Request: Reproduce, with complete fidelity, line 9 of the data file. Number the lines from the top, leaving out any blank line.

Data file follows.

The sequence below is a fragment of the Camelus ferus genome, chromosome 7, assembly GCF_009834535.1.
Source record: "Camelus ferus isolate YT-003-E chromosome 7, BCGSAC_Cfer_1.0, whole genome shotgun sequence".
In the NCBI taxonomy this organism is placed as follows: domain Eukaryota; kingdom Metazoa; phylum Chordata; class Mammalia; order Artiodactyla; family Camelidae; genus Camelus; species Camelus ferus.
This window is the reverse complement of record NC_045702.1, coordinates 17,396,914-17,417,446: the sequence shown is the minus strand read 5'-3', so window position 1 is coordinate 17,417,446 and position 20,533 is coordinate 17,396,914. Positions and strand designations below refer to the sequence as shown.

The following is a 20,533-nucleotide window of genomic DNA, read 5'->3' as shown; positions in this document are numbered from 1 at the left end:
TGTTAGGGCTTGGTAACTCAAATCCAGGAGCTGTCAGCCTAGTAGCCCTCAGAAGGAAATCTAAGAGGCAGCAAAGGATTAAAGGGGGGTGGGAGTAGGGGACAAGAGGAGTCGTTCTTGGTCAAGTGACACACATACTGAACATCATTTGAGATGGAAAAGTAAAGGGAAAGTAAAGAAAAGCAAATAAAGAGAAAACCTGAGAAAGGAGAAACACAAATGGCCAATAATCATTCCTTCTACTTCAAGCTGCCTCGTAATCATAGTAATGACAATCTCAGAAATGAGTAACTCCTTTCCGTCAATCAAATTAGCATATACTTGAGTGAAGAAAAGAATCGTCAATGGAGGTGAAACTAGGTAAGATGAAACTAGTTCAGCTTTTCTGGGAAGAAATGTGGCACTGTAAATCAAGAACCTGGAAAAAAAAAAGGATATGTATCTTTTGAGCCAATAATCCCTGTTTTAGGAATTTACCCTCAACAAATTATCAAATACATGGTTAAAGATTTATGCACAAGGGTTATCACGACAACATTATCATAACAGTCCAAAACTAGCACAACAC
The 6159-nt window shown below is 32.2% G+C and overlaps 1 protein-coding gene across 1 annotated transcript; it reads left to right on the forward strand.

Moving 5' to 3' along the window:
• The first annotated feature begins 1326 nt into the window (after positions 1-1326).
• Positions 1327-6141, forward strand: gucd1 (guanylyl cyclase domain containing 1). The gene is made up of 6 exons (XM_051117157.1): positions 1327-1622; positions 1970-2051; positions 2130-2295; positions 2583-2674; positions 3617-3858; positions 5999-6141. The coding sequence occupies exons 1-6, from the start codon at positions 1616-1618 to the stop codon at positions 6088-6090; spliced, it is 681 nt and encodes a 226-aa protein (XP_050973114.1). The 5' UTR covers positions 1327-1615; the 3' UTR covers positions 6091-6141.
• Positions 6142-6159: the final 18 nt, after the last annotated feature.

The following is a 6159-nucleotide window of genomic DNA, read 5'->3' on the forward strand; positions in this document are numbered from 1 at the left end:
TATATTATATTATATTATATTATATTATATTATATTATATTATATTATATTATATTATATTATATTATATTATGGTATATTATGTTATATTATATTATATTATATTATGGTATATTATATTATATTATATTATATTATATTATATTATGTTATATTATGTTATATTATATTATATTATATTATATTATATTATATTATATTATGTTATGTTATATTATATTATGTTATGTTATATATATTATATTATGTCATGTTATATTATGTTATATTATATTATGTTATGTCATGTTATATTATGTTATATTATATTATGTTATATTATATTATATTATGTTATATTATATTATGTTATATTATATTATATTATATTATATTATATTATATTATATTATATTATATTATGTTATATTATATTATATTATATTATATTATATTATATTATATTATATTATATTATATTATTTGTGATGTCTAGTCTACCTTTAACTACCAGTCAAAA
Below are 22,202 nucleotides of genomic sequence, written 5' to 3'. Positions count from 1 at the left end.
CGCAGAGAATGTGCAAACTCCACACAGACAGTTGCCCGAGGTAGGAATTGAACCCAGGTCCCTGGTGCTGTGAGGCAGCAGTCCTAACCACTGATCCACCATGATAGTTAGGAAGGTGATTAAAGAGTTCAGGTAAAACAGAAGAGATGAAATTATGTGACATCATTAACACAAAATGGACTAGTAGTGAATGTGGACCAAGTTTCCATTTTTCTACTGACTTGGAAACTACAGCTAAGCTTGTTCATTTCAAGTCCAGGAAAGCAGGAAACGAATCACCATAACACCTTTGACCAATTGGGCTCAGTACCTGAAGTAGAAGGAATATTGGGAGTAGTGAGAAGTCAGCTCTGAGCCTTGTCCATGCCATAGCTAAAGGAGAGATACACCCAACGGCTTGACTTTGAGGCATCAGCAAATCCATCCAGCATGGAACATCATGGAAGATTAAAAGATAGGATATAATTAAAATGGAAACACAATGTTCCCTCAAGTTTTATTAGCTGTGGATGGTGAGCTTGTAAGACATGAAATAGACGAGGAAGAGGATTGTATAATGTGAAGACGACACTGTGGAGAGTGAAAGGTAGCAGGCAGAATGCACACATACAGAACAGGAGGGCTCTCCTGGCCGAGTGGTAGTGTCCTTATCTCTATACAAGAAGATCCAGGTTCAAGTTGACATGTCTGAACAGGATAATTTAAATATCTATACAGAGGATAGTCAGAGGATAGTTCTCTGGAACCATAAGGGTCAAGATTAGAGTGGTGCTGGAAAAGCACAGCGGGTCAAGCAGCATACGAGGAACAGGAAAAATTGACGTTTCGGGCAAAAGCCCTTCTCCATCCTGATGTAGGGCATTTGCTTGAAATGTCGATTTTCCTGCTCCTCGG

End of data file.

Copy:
• The first annotated feature begins 1326 nt into the window (after positions 1-1326).